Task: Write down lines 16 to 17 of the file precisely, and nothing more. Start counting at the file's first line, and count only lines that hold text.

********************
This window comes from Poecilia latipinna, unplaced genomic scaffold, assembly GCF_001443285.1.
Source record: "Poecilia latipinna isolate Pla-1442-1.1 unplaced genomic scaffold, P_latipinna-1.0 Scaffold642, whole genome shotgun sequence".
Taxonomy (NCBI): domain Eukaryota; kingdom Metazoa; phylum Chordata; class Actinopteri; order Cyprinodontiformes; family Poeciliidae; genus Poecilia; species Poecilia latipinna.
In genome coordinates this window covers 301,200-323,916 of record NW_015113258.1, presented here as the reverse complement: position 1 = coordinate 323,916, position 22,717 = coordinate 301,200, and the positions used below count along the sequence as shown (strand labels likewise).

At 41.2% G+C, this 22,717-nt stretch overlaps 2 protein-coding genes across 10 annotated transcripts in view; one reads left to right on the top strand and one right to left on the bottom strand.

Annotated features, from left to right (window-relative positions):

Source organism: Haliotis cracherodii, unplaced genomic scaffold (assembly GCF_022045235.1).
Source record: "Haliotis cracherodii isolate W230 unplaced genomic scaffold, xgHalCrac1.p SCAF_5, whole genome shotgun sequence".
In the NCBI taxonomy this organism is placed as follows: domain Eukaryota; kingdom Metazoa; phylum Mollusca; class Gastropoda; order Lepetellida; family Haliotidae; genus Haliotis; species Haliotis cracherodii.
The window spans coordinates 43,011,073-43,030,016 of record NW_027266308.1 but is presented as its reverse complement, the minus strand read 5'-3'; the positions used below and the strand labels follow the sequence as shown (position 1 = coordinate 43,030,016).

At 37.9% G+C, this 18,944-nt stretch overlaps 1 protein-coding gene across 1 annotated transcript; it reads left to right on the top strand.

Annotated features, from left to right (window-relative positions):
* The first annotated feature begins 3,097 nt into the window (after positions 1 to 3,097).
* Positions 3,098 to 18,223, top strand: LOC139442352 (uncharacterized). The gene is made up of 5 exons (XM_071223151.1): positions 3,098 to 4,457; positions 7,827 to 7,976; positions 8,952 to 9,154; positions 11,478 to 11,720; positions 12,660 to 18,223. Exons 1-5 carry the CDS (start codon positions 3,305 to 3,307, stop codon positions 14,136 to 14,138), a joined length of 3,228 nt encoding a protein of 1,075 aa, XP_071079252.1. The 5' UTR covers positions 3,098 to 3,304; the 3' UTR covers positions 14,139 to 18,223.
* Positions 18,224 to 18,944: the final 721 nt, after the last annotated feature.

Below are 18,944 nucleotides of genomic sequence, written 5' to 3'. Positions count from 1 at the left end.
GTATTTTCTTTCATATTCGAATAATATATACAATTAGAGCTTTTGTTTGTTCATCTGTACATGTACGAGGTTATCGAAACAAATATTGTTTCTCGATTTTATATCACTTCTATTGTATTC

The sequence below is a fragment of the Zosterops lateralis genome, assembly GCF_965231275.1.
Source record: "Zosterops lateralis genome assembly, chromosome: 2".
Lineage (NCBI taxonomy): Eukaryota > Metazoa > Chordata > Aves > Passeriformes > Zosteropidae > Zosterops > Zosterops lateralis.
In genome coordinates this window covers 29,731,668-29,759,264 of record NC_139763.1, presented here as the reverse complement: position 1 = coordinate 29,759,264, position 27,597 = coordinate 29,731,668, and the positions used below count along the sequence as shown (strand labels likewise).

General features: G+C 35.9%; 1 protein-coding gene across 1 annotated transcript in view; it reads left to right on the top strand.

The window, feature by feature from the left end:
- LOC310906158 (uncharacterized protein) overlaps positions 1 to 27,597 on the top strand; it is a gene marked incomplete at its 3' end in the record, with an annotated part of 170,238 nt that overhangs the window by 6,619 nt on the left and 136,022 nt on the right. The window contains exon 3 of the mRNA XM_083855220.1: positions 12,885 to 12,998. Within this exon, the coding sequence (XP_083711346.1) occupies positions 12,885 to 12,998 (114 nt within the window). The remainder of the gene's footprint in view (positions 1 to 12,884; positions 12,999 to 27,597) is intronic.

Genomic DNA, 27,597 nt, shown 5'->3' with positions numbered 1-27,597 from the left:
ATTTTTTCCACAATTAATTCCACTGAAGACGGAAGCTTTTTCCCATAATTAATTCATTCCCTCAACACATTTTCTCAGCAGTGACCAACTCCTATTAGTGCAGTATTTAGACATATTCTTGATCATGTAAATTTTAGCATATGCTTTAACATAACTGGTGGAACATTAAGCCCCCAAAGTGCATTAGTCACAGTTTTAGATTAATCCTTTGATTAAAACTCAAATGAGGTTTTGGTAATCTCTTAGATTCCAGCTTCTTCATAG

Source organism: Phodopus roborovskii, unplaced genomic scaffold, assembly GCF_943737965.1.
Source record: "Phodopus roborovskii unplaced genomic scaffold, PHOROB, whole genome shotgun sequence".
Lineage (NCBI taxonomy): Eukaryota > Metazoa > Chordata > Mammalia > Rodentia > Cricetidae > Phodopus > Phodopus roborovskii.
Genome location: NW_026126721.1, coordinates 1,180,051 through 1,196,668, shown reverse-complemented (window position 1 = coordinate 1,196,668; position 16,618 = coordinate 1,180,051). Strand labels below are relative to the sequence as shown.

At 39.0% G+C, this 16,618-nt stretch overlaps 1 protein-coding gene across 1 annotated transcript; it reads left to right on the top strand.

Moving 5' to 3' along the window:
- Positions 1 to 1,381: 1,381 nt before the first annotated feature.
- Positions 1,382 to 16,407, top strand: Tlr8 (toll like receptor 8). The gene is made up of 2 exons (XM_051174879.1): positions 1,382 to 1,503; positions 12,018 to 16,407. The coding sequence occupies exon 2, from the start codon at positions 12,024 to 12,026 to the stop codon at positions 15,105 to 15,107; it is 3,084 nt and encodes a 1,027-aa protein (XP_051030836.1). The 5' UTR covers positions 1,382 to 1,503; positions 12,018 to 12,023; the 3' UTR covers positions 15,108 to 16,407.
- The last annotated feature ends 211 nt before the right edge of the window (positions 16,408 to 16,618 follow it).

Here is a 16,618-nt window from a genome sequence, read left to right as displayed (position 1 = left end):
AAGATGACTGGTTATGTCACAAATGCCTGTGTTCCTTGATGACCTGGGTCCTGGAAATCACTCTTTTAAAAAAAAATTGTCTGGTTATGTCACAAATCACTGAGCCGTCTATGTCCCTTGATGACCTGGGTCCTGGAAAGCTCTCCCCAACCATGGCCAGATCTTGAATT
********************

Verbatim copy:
Below are 18,944 nucleotides of genomic sequence, written 5' to 3'. Positions count from 1 at the left end.
GTATTTTCTTTCATATTCGAATAATATATACAATTAGAGCTTTTGTTTGTTCATCTGTACATGTACGAGGTTATCGAAACAAATATTGTTTCTCGATTTTATATCACTTCTATTGTATTC